Velocity Potential

                               Eastward propagating
                               large scale velocity
                               potential field
Forecast Resources: Monitoring Other Coherent Modes

                                 Consolidation of convection
                                 across eastern Indonesia and
                                 the far western Pacific
Forecast Resources: Monitoring Other Coherent Modes

                                A fast moving atmospheric
                                Kelvin wave aids in the
                                development of several
                                tropical cyclones in the
                                eastern Pacific during
                            Initial Verification
 Qualitative verification on a case by case basis to date   April 2005

                                                                Weekly average
                                                                OLR 1ºx1º

      Tropical cyclone tracks
                Planned Quantitative Verification
 Evaluate rainfall regions and tropical cyclone development outlooks

 Utilize CMORPH, CMAP, OLR global gridded datasets to verify precipitation

    1. Short-term: CMORPH weekly data with CMAP climatology
    2. Long-term: Apply a scaling methodology between datasets in (1)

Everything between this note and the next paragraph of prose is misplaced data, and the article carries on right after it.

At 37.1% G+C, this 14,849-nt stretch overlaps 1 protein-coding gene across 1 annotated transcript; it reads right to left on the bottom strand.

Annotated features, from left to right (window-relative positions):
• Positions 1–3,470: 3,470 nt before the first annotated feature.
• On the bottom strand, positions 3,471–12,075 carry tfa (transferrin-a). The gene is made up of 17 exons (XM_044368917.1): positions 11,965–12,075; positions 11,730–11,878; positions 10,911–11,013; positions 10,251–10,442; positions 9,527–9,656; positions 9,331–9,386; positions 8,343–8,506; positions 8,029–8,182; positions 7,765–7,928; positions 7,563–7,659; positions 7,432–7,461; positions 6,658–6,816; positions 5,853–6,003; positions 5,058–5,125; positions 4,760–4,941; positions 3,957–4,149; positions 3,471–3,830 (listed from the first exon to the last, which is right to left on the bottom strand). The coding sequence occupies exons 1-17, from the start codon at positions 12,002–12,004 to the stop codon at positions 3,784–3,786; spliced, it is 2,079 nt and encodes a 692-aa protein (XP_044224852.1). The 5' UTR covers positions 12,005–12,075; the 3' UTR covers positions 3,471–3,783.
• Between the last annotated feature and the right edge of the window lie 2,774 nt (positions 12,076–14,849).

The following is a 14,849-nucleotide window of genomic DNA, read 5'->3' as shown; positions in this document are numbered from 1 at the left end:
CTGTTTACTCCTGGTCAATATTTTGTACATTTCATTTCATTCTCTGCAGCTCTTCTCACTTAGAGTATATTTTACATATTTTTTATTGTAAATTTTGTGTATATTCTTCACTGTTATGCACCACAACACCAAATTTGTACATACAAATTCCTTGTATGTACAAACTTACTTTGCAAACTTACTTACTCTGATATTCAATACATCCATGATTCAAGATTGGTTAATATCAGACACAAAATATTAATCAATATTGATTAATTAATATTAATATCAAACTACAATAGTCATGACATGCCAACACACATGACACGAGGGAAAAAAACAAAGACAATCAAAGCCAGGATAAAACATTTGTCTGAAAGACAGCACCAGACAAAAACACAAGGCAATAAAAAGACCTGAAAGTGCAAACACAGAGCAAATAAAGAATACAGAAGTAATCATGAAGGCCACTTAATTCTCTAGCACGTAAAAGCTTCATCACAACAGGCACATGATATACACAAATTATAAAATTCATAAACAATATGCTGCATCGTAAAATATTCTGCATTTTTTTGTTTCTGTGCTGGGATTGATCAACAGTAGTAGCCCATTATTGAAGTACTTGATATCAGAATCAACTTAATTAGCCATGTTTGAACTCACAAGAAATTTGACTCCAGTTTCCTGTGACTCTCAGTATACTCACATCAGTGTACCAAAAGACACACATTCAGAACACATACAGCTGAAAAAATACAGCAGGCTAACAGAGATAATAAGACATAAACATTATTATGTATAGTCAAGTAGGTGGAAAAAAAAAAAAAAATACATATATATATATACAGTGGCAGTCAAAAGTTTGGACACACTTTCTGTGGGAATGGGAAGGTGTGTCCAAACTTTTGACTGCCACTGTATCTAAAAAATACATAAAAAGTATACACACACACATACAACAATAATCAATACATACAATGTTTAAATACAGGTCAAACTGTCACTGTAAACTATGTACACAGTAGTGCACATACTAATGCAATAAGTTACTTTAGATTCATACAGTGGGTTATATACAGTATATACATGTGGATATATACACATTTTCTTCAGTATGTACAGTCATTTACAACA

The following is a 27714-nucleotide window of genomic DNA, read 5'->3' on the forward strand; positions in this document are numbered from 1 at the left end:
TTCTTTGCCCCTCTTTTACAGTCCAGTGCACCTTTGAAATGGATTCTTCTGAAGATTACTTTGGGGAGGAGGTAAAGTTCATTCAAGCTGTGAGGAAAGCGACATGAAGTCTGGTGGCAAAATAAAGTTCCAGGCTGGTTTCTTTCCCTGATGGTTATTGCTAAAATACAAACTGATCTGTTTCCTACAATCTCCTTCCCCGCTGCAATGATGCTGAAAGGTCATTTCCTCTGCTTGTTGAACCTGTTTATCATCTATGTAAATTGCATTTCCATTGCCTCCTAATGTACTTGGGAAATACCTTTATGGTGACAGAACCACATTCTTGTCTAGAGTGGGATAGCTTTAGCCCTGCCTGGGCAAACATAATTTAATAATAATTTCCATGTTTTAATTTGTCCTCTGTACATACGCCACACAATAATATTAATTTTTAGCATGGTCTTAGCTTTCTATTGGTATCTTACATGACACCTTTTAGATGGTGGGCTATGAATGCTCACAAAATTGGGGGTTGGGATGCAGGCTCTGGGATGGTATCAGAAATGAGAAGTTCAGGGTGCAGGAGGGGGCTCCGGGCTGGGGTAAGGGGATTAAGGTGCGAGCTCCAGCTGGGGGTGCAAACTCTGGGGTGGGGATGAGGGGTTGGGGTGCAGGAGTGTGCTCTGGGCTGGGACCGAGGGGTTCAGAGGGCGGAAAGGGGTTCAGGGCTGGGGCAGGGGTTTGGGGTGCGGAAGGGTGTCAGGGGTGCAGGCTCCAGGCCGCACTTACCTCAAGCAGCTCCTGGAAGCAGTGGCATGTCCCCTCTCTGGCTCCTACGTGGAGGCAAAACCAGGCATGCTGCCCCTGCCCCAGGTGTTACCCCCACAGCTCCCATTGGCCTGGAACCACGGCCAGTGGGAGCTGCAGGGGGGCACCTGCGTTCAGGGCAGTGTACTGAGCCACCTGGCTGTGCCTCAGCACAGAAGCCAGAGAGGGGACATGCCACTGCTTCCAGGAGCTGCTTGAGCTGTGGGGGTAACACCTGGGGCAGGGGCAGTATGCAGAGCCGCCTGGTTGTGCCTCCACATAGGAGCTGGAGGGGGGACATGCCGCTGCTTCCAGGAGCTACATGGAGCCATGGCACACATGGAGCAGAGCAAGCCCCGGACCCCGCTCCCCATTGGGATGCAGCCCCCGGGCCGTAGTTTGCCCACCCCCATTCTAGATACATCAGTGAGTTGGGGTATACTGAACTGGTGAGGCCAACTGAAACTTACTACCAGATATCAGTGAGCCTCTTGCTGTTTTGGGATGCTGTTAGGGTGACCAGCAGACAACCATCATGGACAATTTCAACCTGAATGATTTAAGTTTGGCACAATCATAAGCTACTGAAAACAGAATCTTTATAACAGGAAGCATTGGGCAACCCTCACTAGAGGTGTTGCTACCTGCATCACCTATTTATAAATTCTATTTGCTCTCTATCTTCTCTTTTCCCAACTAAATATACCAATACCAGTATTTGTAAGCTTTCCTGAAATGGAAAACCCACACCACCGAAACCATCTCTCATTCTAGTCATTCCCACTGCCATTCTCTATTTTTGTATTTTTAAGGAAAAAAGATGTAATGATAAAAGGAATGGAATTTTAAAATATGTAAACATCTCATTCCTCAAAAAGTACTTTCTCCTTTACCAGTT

 Create spatial maps for following:

                         1. Hit Rate
                         2. Threat Score
                         3. Probability of Detection
                         4. False Alarm Rate
                         5. Bias
                         6. Heike Skill Score
                            Upcoming Plans
 Fully incorporate the use of GIS software

 Release experimental combined product via WWW

 Finalize verification strategy and verify forecasts from Mar 2005 - Feb 2006

 Continue to expand collaboration / users  monitoring and research areas

 Accelerate research component

     Develop additional objective input  Clear link with NOAA CTB
Questions, Suggestions, or Comments?
Spring MJO Event – Impacts

                                  Easterly anomalies
                                  east of enhanced

              Westerly wind anomalies located in
              the western area of upper level
              divergence associated with enhanced
          Winter MJO Event – Characteristics
                                          Duration:        ~ 30 days
                                          Phase Speed: ~ 4.5 m/s (OLR)
                                          Start Phase:   Indian Ocean
                                          Ending Phase: Western Pacific Ocean

Brown and blue lines indicate MJO event
Resources: Synoptic-Dynamic Model

                 Model of sub-seasonal variability

                 Core is based on four stages based on the
                MJO recurrence time

                 Focus on circulation changes and
                extreme events

                 Global and zonal atmospheric angular
                momentum important

                 Weickmann and Berry, J. Climate, 2005